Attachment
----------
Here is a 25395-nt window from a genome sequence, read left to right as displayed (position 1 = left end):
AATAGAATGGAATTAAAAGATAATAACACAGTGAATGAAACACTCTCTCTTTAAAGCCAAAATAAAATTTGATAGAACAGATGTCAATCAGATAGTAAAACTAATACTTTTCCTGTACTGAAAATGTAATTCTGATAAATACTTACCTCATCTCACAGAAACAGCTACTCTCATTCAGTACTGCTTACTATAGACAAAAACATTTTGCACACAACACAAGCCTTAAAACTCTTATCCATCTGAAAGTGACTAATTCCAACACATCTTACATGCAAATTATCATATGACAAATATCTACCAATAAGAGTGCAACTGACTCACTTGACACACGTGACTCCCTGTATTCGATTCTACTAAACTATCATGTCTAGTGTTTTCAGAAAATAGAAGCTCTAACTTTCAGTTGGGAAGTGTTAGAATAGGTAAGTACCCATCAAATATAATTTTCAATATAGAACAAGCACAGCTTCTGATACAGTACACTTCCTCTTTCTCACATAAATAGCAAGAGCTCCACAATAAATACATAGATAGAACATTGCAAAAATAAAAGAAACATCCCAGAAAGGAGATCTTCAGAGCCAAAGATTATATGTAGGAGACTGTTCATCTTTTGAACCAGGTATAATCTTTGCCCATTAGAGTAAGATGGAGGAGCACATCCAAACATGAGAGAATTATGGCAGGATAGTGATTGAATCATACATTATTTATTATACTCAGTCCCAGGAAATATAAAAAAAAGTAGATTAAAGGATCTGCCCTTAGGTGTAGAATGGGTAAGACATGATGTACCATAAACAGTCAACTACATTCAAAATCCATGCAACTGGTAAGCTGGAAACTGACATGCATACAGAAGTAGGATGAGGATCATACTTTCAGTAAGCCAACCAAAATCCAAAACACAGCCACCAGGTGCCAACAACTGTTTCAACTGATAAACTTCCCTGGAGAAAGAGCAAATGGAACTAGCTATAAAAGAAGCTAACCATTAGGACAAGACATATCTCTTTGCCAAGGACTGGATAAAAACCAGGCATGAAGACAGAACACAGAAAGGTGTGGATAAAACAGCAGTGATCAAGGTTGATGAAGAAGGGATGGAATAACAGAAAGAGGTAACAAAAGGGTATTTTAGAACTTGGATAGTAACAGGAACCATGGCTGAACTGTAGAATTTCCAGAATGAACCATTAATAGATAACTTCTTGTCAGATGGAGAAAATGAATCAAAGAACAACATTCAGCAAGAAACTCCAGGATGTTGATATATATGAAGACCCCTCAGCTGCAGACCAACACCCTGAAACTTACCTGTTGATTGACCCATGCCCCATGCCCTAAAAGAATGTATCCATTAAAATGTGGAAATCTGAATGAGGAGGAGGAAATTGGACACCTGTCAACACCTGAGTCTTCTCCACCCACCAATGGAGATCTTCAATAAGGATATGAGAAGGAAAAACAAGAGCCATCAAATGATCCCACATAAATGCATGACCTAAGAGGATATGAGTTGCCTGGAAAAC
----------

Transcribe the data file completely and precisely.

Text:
Here is a 25395-nt window from a genome sequence, read left to right as displayed (position 1 = left end):
AATAGAATGGAATTAAAAGATAATAACACAGTGAATGAAACACTCTCTCTTTAAAGCCAAAATAAAATTTGATAGAACAGATGTCAATCAGATAGTAAAACTAATACTTTTCCTGTACTGAAAATGTAATTCTGATAAATACTTACCTCATCTCACAGAAACAGCTACTCTCATTCAGTACTGCTTACTATAGACAAAAACATTTTGCACACAACACAAGCCTTAAAACTCTTATCCATCTGAAAGTGACTAATTCCAACACATCTTACATGCAAATTATCATATGACAAATATCTACCAATAAGAGTGCAACTGACTCACTTGACACACGTGACTCCCTGTATTCGATTCTACTAAACTATCATGTCTAGTGTTTTCAGAAAATAGAAGCTCTAACTTTCAGTTGGGAAGTGTTAGAATAGGTAAGTACCCATCAAATATAATTTTCAATATAGAACAAGCACAGCTTCTGATACAGTACACTTCCTCTTTCTCACATAAATAGCAAGAGCTCCACAATAAATACATAGATAGAACATTGCAAAAATAAAAGAAACATCCCAGAAAGGAGATCTTCAGAGCCAAAGATTATATGTAGGAGACTGTTCATCTTTTGAACCAGGTATAATCTTTGCCCATTAGAGTAAGATGGAGGAGCACATCCAAACATGAGAGAATTATGGCAGGATAGTGATTGAATCATACATTATTTATTATACTCAGTCCCAGGAAATATAAAAAAAAGTAGATTAAAGGATCTGCCCTTAGGTGTAGAATGGGTAAGACATGATGTACCATAAACAGTCAACTACATTCAAAATCCATGCAACTGGTAAGCTGGAAACTGACATGCATACAGAAGTAGGATGAGGATCATACTTTCAGTAAGCCAACCAAAATCCAAAACACAGCCACCAGGTGCCAACAACTGTTTCAACTGATAAACTTCCCTGGAGAAAGAGCAAATGGAACTAGCTATAAAAGAAGCTAACCATTAGGACAAGACATATCTCTTTGCCAAGGACTGGATAAAAACCAGGCATGAAGACAGAACACAGAAAGGTGTGGATAAAACAGCAGTGATCAAGGTTGATGAAGAAGGGATGGAATAACAGAAAGAGGTAACAAAAGGGTATTTTAGAACTTGGATAGTAACAGGAACCATGGCTGAACTGTAGAATTTCCAGAATGAACCATTAATAGATAACTTCTTGTCAGATGGAGAAAATGAATCAAAGAACAACATTCAGCAAGAAACTCCAGGATGTTGATATATATGAAGACCCCTCAGCTGCAGACCAACACCCTGAAACTTACCTGTTGATTGACCCATGCCCCATGCCCTAAAAGAATGTATCCATTAAAATGTGGAAATCTGAATGAGGAGGAGGAAATTGGACACCTGTCAACACCTGAGTCTTCTCCACCCACCAATGGAGATCTTCAATAAGGATATGAGAAGGAAAAACAAGAGCCATCAAATGATCCCACATAAATGCATGACCTAAGAGGATATGAGTTGCCTGGAAAAC